predicate: verb / verb + complement

Discussion in 'All Languages' started by Gavril, Sep 27, 2012.

  1. Gavril Senior Member

    English, USA
    What grammatical term in your language corresponds most closely to Eng. predicate? Does this term refer to a verb and its complement in a sentence, or only to the verb?

    (In this case, the "complement" of a verb can be various things, such as the object of the verb, an adjective, etc., but it generally contrasts with the subject of the verb.)

    For example, Engish predicate (< Latin praedicare "declare publicly", "assert") normally refers to both the verb of a sentence and its complement. Thus, in the sentence,

    The sky is blue

    the phrase the sky is the subject, and is blue is the predicate. In the sentence

    The man kicked the ball

    the man is the subject and kicked the ball is the predicate.

    On the other hand, Finnish predikaatti refers only to the finite verb in a sentence, not to the complement of the verb. For example, in the sentence

    Taivas on sininen "The sky is blue"

    the term predikaatti would refer only to the word on "is": it wouldn't include the adjective sininen "blue". The adjective in a clause like this would be called predikatiivi, which is related to the English term predicative adjective. In a transitive sentence -- e.g.,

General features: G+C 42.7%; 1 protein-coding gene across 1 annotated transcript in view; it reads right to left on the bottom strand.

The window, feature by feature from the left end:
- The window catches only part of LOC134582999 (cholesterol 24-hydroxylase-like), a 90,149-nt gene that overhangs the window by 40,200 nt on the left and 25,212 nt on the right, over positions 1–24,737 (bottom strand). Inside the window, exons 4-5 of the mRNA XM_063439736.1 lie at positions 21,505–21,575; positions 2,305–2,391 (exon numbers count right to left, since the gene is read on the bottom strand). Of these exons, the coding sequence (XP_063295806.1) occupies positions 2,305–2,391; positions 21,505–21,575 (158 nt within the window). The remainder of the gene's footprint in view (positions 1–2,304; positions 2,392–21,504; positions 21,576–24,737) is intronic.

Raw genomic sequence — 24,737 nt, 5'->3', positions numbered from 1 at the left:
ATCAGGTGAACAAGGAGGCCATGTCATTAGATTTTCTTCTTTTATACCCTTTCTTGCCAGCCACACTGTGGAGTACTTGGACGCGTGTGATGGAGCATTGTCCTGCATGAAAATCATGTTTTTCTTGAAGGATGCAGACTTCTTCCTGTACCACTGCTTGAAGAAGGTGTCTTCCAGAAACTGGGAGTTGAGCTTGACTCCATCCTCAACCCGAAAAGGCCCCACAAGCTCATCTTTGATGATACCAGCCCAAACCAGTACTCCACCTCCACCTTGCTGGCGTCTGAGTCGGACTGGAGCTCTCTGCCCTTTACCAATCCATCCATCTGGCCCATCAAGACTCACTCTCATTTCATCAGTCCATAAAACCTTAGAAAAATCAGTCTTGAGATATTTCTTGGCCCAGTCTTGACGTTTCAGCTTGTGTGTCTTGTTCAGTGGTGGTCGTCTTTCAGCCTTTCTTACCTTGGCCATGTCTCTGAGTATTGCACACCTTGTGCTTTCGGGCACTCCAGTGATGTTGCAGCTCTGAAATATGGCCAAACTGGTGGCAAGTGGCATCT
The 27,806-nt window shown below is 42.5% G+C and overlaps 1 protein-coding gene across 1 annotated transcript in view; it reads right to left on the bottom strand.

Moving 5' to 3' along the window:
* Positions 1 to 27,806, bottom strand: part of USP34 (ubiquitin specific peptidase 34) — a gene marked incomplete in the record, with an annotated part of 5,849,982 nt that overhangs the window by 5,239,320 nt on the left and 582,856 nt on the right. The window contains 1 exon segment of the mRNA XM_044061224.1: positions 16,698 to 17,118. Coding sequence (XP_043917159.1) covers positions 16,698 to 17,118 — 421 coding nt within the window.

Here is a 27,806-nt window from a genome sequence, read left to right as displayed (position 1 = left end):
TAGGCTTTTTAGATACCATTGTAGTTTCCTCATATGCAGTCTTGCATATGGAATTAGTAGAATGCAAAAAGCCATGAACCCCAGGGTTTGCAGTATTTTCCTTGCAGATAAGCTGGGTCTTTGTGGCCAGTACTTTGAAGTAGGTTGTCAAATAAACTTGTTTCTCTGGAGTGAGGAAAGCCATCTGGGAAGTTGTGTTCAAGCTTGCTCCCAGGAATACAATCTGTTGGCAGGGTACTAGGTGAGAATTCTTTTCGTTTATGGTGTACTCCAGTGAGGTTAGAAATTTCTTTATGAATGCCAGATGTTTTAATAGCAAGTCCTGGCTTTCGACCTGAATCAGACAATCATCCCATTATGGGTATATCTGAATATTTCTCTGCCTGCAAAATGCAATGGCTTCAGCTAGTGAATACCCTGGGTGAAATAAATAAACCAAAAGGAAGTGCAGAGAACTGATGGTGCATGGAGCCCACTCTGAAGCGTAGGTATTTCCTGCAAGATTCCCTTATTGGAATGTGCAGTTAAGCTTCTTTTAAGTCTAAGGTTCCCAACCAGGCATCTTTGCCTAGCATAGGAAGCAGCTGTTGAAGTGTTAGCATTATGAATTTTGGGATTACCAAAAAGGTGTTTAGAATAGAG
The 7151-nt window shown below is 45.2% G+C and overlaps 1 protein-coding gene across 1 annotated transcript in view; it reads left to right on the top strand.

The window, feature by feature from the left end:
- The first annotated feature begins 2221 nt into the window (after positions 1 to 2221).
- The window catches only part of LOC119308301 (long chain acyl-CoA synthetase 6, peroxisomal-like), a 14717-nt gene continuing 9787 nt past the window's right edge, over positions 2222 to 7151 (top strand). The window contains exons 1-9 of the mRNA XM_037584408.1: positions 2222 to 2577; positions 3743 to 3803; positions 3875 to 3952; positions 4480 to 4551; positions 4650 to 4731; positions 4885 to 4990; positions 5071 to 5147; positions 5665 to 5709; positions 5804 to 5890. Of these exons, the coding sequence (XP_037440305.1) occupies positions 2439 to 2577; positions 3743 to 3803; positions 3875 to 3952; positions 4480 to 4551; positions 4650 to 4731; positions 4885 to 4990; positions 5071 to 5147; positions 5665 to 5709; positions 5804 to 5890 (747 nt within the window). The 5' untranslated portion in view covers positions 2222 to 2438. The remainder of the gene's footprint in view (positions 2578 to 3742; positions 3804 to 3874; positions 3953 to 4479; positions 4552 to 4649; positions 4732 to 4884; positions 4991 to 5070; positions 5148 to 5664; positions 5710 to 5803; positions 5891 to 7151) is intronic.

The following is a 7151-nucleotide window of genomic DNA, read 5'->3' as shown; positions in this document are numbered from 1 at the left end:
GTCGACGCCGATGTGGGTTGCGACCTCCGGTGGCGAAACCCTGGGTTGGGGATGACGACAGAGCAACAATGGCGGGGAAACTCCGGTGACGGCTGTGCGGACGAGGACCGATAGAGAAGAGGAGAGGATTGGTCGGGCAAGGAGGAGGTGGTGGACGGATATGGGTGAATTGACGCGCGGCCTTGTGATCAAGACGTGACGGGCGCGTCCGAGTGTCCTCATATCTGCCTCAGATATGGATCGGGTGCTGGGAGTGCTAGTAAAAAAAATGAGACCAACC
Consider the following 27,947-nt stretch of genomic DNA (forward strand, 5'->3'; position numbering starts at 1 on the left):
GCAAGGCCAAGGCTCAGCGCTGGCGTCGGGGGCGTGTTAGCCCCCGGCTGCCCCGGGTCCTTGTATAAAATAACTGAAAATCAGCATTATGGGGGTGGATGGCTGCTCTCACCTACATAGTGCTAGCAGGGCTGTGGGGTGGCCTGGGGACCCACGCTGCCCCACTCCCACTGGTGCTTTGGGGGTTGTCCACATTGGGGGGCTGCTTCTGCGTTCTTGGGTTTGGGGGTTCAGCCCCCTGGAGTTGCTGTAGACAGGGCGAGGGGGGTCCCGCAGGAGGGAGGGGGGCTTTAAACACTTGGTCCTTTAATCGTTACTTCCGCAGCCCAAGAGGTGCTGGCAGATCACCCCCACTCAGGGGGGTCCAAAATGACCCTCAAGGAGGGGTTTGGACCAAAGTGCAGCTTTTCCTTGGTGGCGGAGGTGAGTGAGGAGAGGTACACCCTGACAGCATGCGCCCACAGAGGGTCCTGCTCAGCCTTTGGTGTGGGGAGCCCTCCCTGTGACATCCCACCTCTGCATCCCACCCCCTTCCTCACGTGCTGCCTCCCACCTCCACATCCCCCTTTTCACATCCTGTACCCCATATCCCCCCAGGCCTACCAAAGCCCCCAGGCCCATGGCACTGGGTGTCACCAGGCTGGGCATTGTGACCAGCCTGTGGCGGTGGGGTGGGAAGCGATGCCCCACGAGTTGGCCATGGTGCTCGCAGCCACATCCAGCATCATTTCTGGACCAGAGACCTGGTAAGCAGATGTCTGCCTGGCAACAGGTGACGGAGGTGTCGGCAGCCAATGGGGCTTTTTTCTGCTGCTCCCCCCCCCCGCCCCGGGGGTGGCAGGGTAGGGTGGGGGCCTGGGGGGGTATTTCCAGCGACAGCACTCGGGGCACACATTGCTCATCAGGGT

Mies potkaisi pallon "The man kicked the ball"

    -- the predikaatti would consist only of the verb potkaisi "kicked", and wouldn't include the object phrase pallon "(the) ball".

    Icelandic umsögn is (if Wikipedia is any guide) similar to Finnish predikaatti in that it only refers to a finite verb, not to the complement of that verb. On the other hand, I think Welsh traethiad corresponds fairly well to Eng. predicate.

    Which of these meanings (if either) is used in your language?
    Last edited: Sep 27, 2012
  2. e2-e4 X Senior Member

    In Russian it appears to be complicated.

    1. We have the word "предикат" ("predicate"), but it refers more to logic than to sentence structure.

    2. In the linguistic sense, the word "сказуемое" is used to mean the "main" thing that is said about the action/activity/condition of the subject (which is defined, roughly, as the noun that names the thing, which is the "source" of the action; its main sign is that it is always in the nominative case). There are three cases of its usage:

    a) in the case of the "normal" verbs it means a verb, and only a verb;
    b) in the case of copula verbs, it means both the verb and the noun/adjective that is attached to it;
    c) and in the case of, let's say, "conditional" verbs (I do not know the correct English term, probably, "aspectual"? I mean verbs that explain modes and conditions of actions, meant by another verb in the same phrase, for example, "to begin", "to finish", "to continue" and "to be able"), it means the whole couple of the two verbs;